The art world was rocked by the news of Michael Barzman’s guilty plea to selling fake Jean Michel-Basquiat paintings. The former auctioneer from North Hollywood, California, was charged with making false statements to the FBI about the origin of the paintings, which were taken from the Orlando Museum of Art last year.
Barzman and a second man, known only as “J.F.”, started creating counterfeit artworks back in 2012, using various art materials to create colorful images on cardboard. The duo then sold their fake pieces on eBay and through Barzman’s auction business, splitting the profits between them.
The scheme was so successful that the fake artworks made their way through the art industry and ended up being featured in an exhibit in the Orlando Museum of Art. “Most of the featured works had, in fact, been created by Barzman and J.F.”, Barzman admitted in his plea agreement.
Barzman also lied about where the paintings came from, claiming that he found them in a well-known screenwriter’s storage unit. But the FBI seized 25 of the counterfeit pieces from the museum in June 2022, and Barzman’s lies caught up with him when he was interviewed in August and October 2022.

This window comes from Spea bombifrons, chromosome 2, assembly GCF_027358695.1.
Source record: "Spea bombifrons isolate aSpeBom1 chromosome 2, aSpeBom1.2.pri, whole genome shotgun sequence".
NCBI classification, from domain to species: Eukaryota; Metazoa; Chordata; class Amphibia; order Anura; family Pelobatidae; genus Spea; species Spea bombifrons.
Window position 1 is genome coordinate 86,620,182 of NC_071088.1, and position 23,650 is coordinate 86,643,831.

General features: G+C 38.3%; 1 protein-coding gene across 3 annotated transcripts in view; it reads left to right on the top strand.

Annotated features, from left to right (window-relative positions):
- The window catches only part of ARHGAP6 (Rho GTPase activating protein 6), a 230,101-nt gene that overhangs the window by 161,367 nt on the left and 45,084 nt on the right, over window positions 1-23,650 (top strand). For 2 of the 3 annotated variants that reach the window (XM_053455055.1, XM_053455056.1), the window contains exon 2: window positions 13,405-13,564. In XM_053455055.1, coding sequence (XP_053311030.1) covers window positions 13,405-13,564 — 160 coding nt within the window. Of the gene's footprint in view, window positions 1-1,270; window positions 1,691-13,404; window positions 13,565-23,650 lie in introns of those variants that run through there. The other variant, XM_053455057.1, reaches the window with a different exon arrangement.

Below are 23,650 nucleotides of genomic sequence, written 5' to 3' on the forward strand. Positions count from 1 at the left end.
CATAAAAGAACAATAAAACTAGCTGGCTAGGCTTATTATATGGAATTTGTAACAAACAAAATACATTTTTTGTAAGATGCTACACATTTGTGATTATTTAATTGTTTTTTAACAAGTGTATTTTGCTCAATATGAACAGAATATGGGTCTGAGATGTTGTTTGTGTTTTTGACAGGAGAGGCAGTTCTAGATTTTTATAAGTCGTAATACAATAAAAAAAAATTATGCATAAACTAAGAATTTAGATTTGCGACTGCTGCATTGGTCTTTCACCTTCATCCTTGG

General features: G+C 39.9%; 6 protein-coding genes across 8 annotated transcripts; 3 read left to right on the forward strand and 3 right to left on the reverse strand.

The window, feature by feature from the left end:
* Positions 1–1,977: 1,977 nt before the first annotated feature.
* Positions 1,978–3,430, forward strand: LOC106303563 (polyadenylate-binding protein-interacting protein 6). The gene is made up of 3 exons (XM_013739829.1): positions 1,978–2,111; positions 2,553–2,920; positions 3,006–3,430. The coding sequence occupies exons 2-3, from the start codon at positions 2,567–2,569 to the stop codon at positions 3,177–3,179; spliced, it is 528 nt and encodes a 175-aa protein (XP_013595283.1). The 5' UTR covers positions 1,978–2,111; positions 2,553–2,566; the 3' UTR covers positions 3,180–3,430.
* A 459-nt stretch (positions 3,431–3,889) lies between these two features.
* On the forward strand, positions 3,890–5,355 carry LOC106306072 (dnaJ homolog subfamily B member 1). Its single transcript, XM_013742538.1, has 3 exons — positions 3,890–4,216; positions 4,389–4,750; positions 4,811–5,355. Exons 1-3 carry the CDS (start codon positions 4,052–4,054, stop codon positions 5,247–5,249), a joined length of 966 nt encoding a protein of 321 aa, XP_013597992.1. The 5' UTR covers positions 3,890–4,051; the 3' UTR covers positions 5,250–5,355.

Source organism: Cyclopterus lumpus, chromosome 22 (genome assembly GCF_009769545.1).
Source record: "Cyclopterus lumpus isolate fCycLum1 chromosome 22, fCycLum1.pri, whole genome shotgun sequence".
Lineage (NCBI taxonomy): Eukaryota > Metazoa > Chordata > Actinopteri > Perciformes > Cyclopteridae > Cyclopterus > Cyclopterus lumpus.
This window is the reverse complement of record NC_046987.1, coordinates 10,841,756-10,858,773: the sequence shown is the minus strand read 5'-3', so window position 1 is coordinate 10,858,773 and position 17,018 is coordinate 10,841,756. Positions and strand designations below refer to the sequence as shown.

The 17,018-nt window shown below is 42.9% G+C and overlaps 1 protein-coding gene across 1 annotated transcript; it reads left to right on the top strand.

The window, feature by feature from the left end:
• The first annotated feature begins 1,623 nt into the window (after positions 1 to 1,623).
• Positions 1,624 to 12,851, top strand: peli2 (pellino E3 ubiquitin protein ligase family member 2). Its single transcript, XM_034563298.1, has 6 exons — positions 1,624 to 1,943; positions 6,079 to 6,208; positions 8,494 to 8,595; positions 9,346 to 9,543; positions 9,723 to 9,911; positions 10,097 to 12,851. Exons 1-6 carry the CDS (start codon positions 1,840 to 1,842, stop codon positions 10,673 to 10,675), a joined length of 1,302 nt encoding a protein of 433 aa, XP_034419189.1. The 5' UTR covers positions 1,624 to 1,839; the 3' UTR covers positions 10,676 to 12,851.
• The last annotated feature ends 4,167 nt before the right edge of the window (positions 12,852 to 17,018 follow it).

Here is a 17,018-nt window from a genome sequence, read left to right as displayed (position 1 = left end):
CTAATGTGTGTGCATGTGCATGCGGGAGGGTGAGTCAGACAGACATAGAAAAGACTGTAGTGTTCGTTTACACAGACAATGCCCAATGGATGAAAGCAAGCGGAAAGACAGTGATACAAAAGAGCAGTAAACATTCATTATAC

Making false statements to a government agency carries a maximum penalty of five years in federal prison, and Barzman is set to be sentenced later this year.
The case has highlighted the issue of counterfeit art and the lengths that some individuals will go to make money. The world of art is often viewed as a refined and sophisticated realm, but it’s not immune to fraud and deception.
The story of Michael Barzman’s guilty plea is a cautionary tale for anyone considering investing in high-value works of art. It’s essential to exercise caution and purchase from reputable sources, especially when it comes to popular artists like Jean Michel-Basquiat,
The case also raises questions about the art industry’s vetting process and the responsibility that auction houses and galleries have in ensuring the authenticity of the works they sell. The art world must take steps to prevent such frauds from happening again.
The story of Michael Barzman’s counterfeit Basquiat paintings serves as a reminder that the art world is not always what it seems. It’s a world of beauty and deception, and it’s up to buyers, sellers, and industry professionals to ensure that authenticity is always a top priority.
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